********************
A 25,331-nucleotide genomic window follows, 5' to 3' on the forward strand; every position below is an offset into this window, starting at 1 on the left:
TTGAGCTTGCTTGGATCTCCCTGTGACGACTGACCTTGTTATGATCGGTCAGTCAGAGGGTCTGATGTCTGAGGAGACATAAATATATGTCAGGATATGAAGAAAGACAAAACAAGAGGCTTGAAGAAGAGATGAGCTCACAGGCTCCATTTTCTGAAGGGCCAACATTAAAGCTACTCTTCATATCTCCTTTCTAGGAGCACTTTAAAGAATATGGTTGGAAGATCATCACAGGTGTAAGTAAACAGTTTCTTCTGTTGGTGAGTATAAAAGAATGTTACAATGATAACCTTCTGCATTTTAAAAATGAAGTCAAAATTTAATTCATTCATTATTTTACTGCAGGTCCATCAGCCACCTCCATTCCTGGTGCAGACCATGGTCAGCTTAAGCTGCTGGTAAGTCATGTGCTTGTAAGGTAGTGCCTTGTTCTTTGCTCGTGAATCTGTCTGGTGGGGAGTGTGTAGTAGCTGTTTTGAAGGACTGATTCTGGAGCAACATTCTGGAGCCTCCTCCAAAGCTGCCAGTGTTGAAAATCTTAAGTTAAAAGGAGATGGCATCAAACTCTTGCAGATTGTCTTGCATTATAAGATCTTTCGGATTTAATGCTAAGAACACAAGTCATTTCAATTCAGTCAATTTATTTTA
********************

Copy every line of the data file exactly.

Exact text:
A 25,331-nucleotide genomic window follows, 5' to 3' on the forward strand; every position below is an offset into this window, starting at 1 on the left:
TTGAGCTTGCTTGGATCTCCCTGTGACGACTGACCTTGTTATGATCGGTCAGTCAGAGGGTCTGATGTCTGAGGAGACATAAATATATGTCAGGATATGAAGAAAGACAAAACAAGAGGCTTGAAGAAGAGATGAGCTCACAGGCTCCATTTTCTGAAGGGCCAACATTAAAGCTACTCTTCATATCTCCTTTCTAGGAGCACTTTAAAGAATATGGTTGGAAGATCATCACAGGTGTAAGTAAACAGTTTCTTCTGTTGGTGAGTATAAAAGAATGTTACAATGATAACCTTCTGCATTTTAAAAATGAAGTCAAAATTTAATTCATTCATTATTTTACTGCAGGTCCATCAGCCACCTCCATTCCTGGTGCAGACCATGGTCAGCTTAAGCTGCTGGTAAGTCATGTGCTTGTAAGGTAGTGCCTTGTTCTTTGCTCGTGAATCTGTCTGGTGGGGAGTGTGTAGTAGCTGTTTTGAAGGACTGATTCTGGAGCAACATTCTGGAGCCTCCTCCAAAGCTGCCAGTGTTGAAAATCTTAAGTTAAAAGGAGATGGCATCAAACTCTTGCAGATTGTCTTGCATTATAAGATCTTTCGGATTTAATGCTAAGAACACAAGTCATTTCAATTCAGTCAATTTATTTTA